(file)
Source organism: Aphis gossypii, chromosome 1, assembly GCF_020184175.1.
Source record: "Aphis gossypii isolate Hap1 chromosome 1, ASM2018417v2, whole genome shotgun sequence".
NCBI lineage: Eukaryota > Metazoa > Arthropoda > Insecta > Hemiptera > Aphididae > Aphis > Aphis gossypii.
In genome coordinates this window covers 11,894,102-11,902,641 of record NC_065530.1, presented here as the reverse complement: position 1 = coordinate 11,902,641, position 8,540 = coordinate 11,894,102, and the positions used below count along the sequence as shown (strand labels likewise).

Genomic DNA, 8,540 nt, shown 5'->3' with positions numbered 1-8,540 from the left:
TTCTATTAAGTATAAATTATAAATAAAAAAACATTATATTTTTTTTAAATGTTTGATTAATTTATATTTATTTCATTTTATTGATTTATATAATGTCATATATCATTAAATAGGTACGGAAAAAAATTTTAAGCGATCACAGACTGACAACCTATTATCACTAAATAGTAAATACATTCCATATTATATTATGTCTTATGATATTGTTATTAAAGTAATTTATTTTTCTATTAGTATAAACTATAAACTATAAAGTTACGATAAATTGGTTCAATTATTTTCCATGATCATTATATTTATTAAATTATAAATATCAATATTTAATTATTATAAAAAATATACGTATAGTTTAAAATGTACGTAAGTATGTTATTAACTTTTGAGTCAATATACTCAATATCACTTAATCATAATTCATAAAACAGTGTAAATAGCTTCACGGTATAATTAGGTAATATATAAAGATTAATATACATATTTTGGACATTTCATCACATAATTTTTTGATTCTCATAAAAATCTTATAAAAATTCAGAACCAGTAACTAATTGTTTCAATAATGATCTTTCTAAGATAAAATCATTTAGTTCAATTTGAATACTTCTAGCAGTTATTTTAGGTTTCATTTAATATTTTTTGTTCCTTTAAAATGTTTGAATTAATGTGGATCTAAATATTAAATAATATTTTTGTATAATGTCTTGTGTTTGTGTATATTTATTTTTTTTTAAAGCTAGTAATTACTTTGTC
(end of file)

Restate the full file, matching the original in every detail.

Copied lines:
Source organism: Aphis gossypii, chromosome 1, assembly GCF_020184175.1.
Source record: "Aphis gossypii isolate Hap1 chromosome 1, ASM2018417v2, whole genome shotgun sequence".
NCBI lineage: Eukaryota > Metazoa > Arthropoda > Insecta > Hemiptera > Aphididae > Aphis > Aphis gossypii.
In genome coordinates this window covers 11,894,102-11,902,641 of record NC_065530.1, presented here as the reverse complement: position 1 = coordinate 11,902,641, position 8,540 = coordinate 11,894,102, and the positions used below count along the sequence as shown (strand labels likewise).

Genomic DNA, 8,540 nt, shown 5'->3' with positions numbered 1-8,540 from the left:
TTCTATTAAGTATAAATTATAAATAAAAAAACATTATATTTTTTTTAAATGTTTGATTAATTTATATTTATTTCATTTTATTGATTTATATAATGTCATATATCATTAAATAGGTACGGAAAAAAATTTTAAGCGATCACAGACTGACAACCTATTATCACTAAATAGTAAATACATTCCATATTATATTATGTCTTATGATATTGTTATTAAAGTAATTTATTTTTCTATTAGTATAAACTATAAACTATAAAGTTACGATAAATTGGTTCAATTATTTTCCATGATCATTATATTTATTAAATTATAAATATCAATATTTAATTATTATAAAAAATATACGTATAGTTTAAAATGTACGTAAGTATGTTATTAACTTTTGAGTCAATATACTCAATATCACTTAATCATAATTCATAAAACAGTGTAAATAGCTTCACGGTATAATTAGGTAATATATAAAGATTAATATACATATTTTGGACATTTCATCACATAATTTTTTGATTCTCATAAAAATCTTATAAAAATTCAGAACCAGTAACTAATTGTTTCAATAATGATCTTTCTAAGATAAAATCATTTAGTTCAATTTGAATACTTCTAGCAGTTATTTTAGGTTTCATTTAATATTTTTTGTTCCTTTAAAATGTTTGAATTAATGTGGATCTAAATATTAAATAATATTTTTGTATAATGTCTTGTGTTTGTGTATATTTATTTTTTTTTAAAGCTAGTAATTACTTTGTC